And that’s a big “if.” LaRoque tells us that “[b]y custom and practice,” other members of the North Carolina General Assembly “defer to the members whose districts are affected by a local bill.” Id., Attach. A. LaRoque acknowledges that he represents only “parts” of Lenoir County and the City of Kinston. Id. Indeed, according to the North Carolina General Assembly’s website, the other part of Lenoir County is represented by an African-American Democrat named William Wainwright. See Lenoir County Representation, North Carolina General Assembly, http://www.ncleg.net/gascripts/counties/counties.pl?county=Lenoir (last visited May 9, 2012). LaRoque does not even claim that Mr. Wainwright agrees with his proposal, or that in the event of a split between Lenoir County’s representatives the other members of the Assembly would still “defer” to him.
Even assuming those gaps were filled, appellants offer us no evidence that the Department would object to either of the proposed changes, or, apart from a conclusory assertion, that the failure to implement either change would cause them any cognizable injury. We thus agree with the government that such hypothetical legislation is far too speculative to constitute a continuing “personal stake” in the validity of § 5
The third claim was equally spurious: 3) That the NC State Board of Elections (NCSBE) should order new elections if Section 5 were invalidated. The court found that, based on NC court rulings, the NCSBE had no statutory power to revoke a certificate of election and the prospect of a new election was too speculative to give the appellants standing.
We hold that appellants have “obtained everything that [they] could recover” from this lawsuit and that the case is thus moot.
We vacate the judgment of the district court and remand the case with instructions to dismiss for lack of jurisdiction.
And there it might lie except that the CIR has pushed forward with case and submitted it to the Supreme Court, Docket No. 12-81, claiming that the dismissal was erroneous and challenging the constitutionality of pre-clearance under Section 5. The filing was a “Petition for a writ of certiorari”, “John Nix, et al., Petitioners v. Eric H. Holder, Jr., Attorney General, et al.”, asking the Supreme Court to review the Appeals Court decision.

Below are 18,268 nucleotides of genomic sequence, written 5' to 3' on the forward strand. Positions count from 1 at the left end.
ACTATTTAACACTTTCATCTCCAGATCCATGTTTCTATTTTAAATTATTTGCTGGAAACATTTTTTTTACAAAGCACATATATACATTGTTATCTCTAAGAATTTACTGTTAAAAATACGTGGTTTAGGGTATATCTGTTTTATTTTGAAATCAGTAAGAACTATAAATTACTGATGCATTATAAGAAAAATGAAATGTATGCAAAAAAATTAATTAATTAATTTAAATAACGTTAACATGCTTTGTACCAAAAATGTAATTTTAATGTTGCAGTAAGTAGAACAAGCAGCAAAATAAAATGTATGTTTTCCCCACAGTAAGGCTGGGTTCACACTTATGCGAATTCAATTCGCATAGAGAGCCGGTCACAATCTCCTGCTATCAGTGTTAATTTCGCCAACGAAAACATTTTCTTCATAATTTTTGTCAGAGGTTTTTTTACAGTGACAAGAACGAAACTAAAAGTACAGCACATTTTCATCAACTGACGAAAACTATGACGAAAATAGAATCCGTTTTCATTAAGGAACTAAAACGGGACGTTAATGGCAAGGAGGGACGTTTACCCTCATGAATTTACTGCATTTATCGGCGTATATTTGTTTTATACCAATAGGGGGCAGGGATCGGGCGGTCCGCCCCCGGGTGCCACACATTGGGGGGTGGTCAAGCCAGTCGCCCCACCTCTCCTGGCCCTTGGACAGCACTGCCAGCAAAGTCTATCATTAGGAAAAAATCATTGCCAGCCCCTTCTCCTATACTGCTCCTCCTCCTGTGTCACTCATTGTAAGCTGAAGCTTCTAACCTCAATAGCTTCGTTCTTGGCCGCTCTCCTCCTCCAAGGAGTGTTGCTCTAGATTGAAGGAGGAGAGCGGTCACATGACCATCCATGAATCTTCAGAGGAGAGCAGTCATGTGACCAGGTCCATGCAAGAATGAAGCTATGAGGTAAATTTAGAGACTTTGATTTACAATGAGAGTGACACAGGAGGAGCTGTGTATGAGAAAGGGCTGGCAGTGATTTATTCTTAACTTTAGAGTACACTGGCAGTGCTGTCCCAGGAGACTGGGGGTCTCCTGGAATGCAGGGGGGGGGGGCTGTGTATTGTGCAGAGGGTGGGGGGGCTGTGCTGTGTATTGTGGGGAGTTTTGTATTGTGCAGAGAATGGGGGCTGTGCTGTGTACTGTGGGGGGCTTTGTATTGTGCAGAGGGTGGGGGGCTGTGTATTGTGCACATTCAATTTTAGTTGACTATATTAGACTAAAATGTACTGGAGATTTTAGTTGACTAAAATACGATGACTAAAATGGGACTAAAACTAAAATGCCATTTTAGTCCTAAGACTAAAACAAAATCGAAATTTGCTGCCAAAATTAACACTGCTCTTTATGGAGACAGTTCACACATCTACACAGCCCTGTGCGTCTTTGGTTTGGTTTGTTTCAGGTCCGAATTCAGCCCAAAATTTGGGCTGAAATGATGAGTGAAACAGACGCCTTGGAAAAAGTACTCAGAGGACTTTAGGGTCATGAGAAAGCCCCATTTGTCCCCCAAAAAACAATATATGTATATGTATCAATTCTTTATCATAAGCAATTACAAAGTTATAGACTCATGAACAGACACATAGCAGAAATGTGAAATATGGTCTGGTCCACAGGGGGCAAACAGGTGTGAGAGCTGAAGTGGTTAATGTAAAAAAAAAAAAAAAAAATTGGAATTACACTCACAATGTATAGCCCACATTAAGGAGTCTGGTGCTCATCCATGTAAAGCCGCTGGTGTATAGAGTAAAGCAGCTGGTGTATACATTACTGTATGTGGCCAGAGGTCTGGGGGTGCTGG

On its own the case might have little traction in the Supreme Court, which only accepts a small fraction of such cases. However
CIR the Project on Fair Representation has also filed a related case, Shelby County, Alabama v. Holder,Docket No. 12-96, and CIR is asking the Supreme Court to use these cases combined to review the constitutionality of Section 5 as renewed and amended by Congress in 2006. One of the contentions of CIR is that the Justice Dept dropped its objection to the Kinston election change only to avoid defending the 2006 amendments to Section 5. The Shelby County case, also rejected in May 2012, essentially challenges the renewal while the Kinston case challenges the amendments.
It will be impossible to argue LaRoque’s particularly dubious claim given his resignation from the legislature. While both cases present little hope of success, the Supreme Court made rumblings in a 2009 case about the constitutionality of the 2006 VRA renewal and may be predisposed to reviewing them, invalidating the Voting Rights Act and, opening the door to more voter suppression.
Updated to reflected the fact that while CIR is asking for consideration by the Supreme Court of both Nix and Shelby cases, support for Shelby is provided by the Project on Fair Representation. PFR is funded by DonorsTrust an organization that anonymizes large donations from donors like the Kochs and distributes them to mainly right-wing causes, including $7.6 million to Americans for Prosperity in 2010 alone.